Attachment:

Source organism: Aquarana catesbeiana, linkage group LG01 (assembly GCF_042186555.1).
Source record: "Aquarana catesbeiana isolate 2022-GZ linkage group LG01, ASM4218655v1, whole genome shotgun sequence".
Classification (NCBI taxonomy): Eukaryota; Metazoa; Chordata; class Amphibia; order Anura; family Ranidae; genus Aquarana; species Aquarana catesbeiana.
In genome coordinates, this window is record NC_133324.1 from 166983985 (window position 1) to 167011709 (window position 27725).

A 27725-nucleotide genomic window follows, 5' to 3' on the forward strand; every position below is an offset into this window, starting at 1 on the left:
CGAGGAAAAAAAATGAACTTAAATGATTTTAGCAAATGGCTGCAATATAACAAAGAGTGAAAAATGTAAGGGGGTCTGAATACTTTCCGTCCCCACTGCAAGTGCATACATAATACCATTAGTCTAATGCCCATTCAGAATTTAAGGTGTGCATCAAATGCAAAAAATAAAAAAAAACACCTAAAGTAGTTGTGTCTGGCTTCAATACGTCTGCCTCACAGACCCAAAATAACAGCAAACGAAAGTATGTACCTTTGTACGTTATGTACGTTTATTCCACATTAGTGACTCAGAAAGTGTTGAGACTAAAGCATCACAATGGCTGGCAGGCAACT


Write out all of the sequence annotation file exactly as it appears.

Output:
Source organism: Aquarana catesbeiana, linkage group LG01 (assembly GCF_042186555.1).
Source record: "Aquarana catesbeiana isolate 2022-GZ linkage group LG01, ASM4218655v1, whole genome shotgun sequence".
Classification (NCBI taxonomy): Eukaryota; Metazoa; Chordata; class Amphibia; order Anura; family Ranidae; genus Aquarana; species Aquarana catesbeiana.
In genome coordinates, this window is record NC_133324.1 from 166983985 (window position 1) to 167011709 (window position 27725).

A 27725-nucleotide genomic window follows, 5' to 3' on the forward strand; every position below is an offset into this window, starting at 1 on the left:
CGAGGAAAAAAAATGAACTTAAATGATTTTAGCAAATGGCTGCAATATAACAAAGAGTGAAAAATGTAAGGGGGTCTGAATACTTTCCGTCCCCACTGCAAGTGCATACATAATACCATTAGTCTAATGCCCATTCAGAATTTAAGGTGTGCATCAAATGCAAAAAATAAAAAAAAACACCTAAAGTAGTTGTGTCTGGCTTCAATACGTCTGCCTCACAGACCCAAAATAACAGCAAACGAAAGTATGTACCTTTGTACGTTATGTACGTTTATTCCACATTAGTGACTCAGAAAGTGTTGAGACTAAAGCATCACAATGGCTGGCAGGCAACT